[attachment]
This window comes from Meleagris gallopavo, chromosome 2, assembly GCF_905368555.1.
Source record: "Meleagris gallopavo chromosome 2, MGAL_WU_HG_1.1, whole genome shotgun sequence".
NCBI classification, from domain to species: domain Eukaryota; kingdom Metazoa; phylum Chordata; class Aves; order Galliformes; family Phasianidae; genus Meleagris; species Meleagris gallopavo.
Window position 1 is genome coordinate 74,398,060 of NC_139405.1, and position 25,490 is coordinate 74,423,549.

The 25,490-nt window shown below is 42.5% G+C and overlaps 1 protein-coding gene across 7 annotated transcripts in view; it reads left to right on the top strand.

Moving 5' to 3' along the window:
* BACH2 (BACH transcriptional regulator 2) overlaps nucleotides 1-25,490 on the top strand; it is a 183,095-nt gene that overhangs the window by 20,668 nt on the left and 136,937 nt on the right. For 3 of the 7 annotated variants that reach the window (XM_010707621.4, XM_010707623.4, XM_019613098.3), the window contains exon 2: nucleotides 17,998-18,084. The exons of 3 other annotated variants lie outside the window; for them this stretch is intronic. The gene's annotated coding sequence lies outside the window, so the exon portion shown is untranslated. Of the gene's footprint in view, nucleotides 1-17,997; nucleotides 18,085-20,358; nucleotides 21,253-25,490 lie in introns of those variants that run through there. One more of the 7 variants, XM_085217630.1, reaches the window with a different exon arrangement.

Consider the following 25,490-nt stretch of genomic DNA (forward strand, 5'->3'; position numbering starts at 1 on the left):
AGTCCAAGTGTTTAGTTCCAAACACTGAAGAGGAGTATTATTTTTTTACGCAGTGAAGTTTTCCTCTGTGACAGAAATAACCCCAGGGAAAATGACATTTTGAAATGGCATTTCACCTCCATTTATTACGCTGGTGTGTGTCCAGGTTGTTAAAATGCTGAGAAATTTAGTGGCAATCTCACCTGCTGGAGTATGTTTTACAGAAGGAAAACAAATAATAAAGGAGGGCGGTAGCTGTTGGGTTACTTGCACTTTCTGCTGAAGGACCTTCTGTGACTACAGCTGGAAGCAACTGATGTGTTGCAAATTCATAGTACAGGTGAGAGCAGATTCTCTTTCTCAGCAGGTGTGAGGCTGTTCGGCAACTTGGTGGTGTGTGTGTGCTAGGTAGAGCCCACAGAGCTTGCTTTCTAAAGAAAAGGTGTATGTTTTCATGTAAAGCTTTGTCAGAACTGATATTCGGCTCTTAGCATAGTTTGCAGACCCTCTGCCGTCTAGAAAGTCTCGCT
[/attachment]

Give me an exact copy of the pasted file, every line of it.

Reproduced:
This window comes from Meleagris gallopavo, chromosome 2, assembly GCF_905368555.1.
Source record: "Meleagris gallopavo chromosome 2, MGAL_WU_HG_1.1, whole genome shotgun sequence".
NCBI classification, from domain to species: domain Eukaryota; kingdom Metazoa; phylum Chordata; class Aves; order Galliformes; family Phasianidae; genus Meleagris; species Meleagris gallopavo.
Window position 1 is genome coordinate 74,398,060 of NC_139405.1, and position 25,490 is coordinate 74,423,549.

The 25,490-nt window shown below is 42.5% G+C and overlaps 1 protein-coding gene across 7 annotated transcripts in view; it reads left to right on the top strand.

Moving 5' to 3' along the window:
* BACH2 (BACH transcriptional regulator 2) overlaps nucleotides 1-25,490 on the top strand; it is a 183,095-nt gene that overhangs the window by 20,668 nt on the left and 136,937 nt on the right. For 3 of the 7 annotated variants that reach the window (XM_010707621.4, XM_010707623.4, XM_019613098.3), the window contains exon 2: nucleotides 17,998-18,084. The exons of 3 other annotated variants lie outside the window; for them this stretch is intronic. The gene's annotated coding sequence lies outside the window, so the exon portion shown is untranslated. Of the gene's footprint in view, nucleotides 1-17,997; nucleotides 18,085-20,358; nucleotides 21,253-25,490 lie in introns of those variants that run through there. One more of the 7 variants, XM_085217630.1, reaches the window with a different exon arrangement.

Consider the following 25,490-nt stretch of genomic DNA (forward strand, 5'->3'; position numbering starts at 1 on the left):
AGTCCAAGTGTTTAGTTCCAAACACTGAAGAGGAGTATTATTTTTTTACGCAGTGAAGTTTTCCTCTGTGACAGAAATAACCCCAGGGAAAATGACATTTTGAAATGGCATTTCACCTCCATTTATTACGCTGGTGTGTGTCCAGGTTGTTAAAATGCTGAGAAATTTAGTGGCAATCTCACCTGCTGGAGTATGTTTTACAGAAGGAAAACAAATAATAAAGGAGGGCGGTAGCTGTTGGGTTACTTGCACTTTCTGCTGAAGGACCTTCTGTGACTACAGCTGGAAGCAACTGATGTGTTGCAAATTCATAGTACAGGTGAGAGCAGATTCTCTTTCTCAGCAGGTGTGAGGCTGTTCGGCAACTTGGTGGTGTGTGTGTGCTAGGTAGAGCCCACAGAGCTTGCTTTCTAAAGAAAAGGTGTATGTTTTCATGTAAAGCTTTGTCAGAACTGATATTCGGCTCTTAGCATAGTTTGCAGACCCTCTGCCGTCTAGAAAGTCTCGCT